Bill seeks to regulate complementary and alternative healthcare practitioners
Monday, July 27, 2015
July 21, Wisconsin Health News
Physician groups oppose a Republican-authored proposal that they say would lessen regulation of alternatives to conventional medicine and healthcare as well as endanger patient safety.
The bill would require complementary and alternative practitioners, such as those who offer naturopathy, aroma therapy and stress reduction practices, to provide a "plainly worded written statement" explaining that they are not licensed to provide complementary and alternative healthcare services.
The patient would have to sign an acknowledgment they received the information, and the practitioner would have to retain that notice for at least two years after providing services.
In turn, the Department of Safety and Professional Services could not investigative or take actions, such as issuing a special order or asking a circuit court for a restraining order, if a practitioner used a title without a credential. The department could only investigate actions that fell under the scope of the bill.
Bill author Sen. Terry Moulton, R-Chippewa Falls, said the legislation allows consumers continued access to complementary and alternative medicine, protects traditional cultural therapies and lowers healthcare costs by "providing an active healthcare market."
"Citizens take responsibility for their health and improve their lifestyles when they pay for services out of pocket thus reining in healthcare costs," his office noted in response to questions about the bill.
But Dr. Ken Schellhase, vice president and legislative committee chair for the Wisconsin Academy of Family Physicians, said while the bill could lead to lower costs, it would allow people who have little training or credentials to provide care. He questioned whether that was the kind of healthcare marketplace that should serve the state's residents.
"There is an appropriate place in modern medicine for complementary and alternative medicine and those providers," Schellhase said. "But I don't think a bill that takes away appropriate safeguards and appropriate monitoring for the public of Wisconsin is the way to have that care happen here."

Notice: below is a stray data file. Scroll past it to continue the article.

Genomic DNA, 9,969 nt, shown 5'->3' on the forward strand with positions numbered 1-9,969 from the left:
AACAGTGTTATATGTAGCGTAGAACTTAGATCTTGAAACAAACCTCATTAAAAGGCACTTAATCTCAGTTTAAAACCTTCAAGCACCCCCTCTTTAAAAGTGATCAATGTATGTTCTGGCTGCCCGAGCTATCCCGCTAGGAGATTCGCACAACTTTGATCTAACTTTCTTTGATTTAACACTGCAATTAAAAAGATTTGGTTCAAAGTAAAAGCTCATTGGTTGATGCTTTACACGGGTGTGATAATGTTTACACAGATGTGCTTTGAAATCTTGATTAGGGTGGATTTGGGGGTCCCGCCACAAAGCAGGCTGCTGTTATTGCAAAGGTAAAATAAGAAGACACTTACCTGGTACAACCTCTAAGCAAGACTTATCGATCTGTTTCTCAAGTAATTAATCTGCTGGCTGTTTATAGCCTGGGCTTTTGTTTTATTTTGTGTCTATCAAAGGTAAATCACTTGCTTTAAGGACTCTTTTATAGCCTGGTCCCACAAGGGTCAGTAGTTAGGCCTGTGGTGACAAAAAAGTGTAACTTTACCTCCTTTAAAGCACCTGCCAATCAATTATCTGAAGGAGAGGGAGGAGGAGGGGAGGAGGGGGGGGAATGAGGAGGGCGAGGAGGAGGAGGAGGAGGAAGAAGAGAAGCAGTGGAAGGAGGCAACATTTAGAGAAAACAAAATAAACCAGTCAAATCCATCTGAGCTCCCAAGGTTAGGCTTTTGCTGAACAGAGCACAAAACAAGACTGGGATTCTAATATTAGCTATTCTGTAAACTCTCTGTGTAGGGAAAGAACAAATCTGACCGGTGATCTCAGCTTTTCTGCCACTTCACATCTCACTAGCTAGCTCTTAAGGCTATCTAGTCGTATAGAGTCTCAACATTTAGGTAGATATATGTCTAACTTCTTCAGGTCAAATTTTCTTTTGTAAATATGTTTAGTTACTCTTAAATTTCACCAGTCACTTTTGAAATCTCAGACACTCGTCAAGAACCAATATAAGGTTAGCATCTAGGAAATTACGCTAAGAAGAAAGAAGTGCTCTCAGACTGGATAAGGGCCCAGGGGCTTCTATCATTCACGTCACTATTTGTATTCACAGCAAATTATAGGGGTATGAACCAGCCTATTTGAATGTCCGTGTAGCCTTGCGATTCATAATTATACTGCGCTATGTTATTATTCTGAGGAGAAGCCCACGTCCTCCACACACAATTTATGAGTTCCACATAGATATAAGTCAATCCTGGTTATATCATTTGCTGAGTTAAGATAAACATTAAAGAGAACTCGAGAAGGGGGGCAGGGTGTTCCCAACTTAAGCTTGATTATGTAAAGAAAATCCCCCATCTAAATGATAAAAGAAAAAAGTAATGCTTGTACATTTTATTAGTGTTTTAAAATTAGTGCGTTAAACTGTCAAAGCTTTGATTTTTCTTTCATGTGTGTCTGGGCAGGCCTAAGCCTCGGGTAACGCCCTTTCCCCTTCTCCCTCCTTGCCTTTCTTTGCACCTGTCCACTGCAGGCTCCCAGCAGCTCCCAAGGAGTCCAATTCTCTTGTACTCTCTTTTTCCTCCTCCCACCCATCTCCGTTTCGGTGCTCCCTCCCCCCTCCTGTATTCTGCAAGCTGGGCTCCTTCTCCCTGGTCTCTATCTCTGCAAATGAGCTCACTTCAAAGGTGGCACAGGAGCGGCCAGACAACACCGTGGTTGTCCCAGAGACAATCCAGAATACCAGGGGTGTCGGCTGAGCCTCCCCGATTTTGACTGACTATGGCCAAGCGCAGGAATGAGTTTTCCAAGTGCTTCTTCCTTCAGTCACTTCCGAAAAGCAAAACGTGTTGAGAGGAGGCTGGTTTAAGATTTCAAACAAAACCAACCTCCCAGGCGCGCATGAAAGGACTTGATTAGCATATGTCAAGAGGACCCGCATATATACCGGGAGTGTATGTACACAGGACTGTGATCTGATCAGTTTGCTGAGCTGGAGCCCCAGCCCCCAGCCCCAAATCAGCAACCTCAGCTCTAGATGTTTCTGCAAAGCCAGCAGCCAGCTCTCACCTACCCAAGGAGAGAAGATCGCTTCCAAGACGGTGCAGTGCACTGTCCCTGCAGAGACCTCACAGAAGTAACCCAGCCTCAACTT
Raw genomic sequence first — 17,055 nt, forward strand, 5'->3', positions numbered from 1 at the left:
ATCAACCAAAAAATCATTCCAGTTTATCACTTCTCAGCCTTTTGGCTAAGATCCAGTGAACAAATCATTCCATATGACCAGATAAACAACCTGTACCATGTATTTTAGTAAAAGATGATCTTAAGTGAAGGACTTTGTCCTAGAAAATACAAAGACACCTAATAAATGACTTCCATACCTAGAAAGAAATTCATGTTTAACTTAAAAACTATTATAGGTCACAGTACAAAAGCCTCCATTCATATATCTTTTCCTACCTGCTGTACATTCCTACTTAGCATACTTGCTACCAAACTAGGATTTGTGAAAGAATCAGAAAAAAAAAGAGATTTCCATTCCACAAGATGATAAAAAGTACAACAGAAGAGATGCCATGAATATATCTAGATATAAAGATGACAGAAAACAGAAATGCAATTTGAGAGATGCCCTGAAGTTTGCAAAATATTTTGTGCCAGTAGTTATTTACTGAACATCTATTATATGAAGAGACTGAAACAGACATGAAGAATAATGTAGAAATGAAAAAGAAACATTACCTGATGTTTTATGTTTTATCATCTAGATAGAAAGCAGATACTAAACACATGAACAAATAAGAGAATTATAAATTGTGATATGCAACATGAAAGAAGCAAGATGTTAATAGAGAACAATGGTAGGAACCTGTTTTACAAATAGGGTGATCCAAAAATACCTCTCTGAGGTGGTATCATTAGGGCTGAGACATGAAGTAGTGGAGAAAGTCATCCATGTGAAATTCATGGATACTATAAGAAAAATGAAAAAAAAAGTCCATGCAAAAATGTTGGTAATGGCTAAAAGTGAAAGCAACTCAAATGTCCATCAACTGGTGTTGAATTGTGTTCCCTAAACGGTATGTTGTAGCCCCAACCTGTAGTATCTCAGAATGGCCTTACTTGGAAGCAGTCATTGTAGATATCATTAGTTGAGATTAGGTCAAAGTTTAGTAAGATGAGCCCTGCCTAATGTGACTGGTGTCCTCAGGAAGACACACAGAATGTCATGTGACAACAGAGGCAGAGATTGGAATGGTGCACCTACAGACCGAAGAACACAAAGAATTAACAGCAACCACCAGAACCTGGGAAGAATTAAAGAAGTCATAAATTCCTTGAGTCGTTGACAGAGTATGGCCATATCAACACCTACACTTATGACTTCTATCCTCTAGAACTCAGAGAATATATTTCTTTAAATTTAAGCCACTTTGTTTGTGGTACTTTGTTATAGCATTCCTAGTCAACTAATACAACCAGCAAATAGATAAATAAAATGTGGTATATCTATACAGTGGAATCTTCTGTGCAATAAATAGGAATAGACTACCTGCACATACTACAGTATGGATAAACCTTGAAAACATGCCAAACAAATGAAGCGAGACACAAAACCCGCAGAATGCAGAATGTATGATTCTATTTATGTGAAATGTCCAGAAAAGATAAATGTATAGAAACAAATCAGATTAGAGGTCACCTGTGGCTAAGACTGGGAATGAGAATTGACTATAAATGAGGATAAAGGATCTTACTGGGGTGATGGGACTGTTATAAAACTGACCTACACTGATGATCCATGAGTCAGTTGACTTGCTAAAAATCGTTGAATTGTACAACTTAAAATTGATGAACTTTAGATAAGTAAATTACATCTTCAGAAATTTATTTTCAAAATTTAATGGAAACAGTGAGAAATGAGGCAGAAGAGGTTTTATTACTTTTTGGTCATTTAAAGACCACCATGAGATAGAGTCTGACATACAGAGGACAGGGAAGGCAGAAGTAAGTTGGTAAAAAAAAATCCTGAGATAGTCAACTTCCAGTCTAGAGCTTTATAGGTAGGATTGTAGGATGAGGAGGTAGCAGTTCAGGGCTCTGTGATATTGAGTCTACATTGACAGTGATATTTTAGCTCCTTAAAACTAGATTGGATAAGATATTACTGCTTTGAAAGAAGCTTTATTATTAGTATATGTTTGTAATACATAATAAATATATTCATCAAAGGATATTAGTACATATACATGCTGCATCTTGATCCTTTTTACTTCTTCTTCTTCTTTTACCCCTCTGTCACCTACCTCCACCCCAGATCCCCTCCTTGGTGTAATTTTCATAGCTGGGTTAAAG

Roughly 17,000 Wisconsin residents are employed in jobs related to alternative healthcare. Moulton introduced a similar bill in 2011, but it never received a public hearing or a vote in a committee. Moulton noted that seven other states have enacted similar laws.
The bill prohibits people from acting as practitioners if they are or were a credentialed healthcare professional but had that credential revoked and not reinstated. People found incompetent by a court or felons who failed to complete the terms of their sentences would also not qualify.
Practitioners could not prescribe drugs, recommend that treatment by a healthcare professional be discontinued, make a medical diagnosis using a medical term that is commonly used and understood, present themselves as a licensed healthcare professional or provide services to a child without the parent's permission. They could not violate any of the prohibitions under a series of professions, ranging from acupuncture to the selling and fitting of hearing aids.
The Wisconsin Medical Society opposes the bill. Mark Grapentine, the society's senior vice president of government relations, said while some fear being prosecuted for practicing without a license, "we haven't seen rampant prosecution in this area." It's unclear what problem the legislation is trying to solve, he said.
"That means we're doubly concerned that the potential consequences that could come if the bill became law - confusion among the public about their healthcare or a decrease in patient safety - could happen without there having been a need for a 'fix' in the first place," Grapentine wrote in an email to Wisconsin Health News.
Other states that have pursued similar legislation have more patient safeguards in place, Grapentine said. The bill also defines the practice of complementary and alternative medicine as "everything other than what we specifically prohibit," which he called "a troublesome way to define a concept."